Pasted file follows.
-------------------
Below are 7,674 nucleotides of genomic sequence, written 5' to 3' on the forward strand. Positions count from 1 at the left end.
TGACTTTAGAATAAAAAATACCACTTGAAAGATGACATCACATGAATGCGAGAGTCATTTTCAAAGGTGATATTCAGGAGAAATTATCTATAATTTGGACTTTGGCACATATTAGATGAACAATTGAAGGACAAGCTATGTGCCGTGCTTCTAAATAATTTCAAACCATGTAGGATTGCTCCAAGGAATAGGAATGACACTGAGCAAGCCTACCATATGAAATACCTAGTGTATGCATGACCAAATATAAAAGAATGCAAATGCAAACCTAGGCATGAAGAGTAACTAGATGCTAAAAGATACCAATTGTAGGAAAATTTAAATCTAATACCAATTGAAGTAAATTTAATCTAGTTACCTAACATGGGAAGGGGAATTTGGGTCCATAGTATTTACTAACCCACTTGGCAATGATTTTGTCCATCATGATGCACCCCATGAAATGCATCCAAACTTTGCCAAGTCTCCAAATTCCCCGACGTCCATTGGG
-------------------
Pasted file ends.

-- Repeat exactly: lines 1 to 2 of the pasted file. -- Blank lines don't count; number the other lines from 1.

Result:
Below are 7,674 nucleotides of genomic sequence, written 5' to 3' on the forward strand. Positions count from 1 at the left end.
TGACTTTAGAATAAAAAATACCACTTGAAAGATGACATCACATGAATGCGAGAGTCATTTTCAAAGGTGATATTCAGGAGAAATTATCTATAATTTGGACTTTGGCACATATTAGATGAACAATTGAAGGACAAGCTATGTGCCGTGCTTCTAAATAATTTCAAACCATGTAGGATTGCTCCAAGGAATAGGAATGACACTGAGCAAGCCTACCATATGAAATACCTAGTGTATGCATGACCAAATATAAAAGAATGCAAATGCAAACCTAGGCATGAAGAGTAACTAGATGCTAAAAGATACCAATTGTAGGAAAATTTAAATCTAATACCAATTGAAGTAAATTTAATCTAGTTACCTAACATGGGAAGGGGAATTTGGGTCCATAGTATTTACTAACCCACTTGGCAATGATTTTGTCCATCATGATGCACCCCATGAAATGCATCCAAACTTTGCCAAGTCTCCAAATTCCCCGACGTCCATTGGG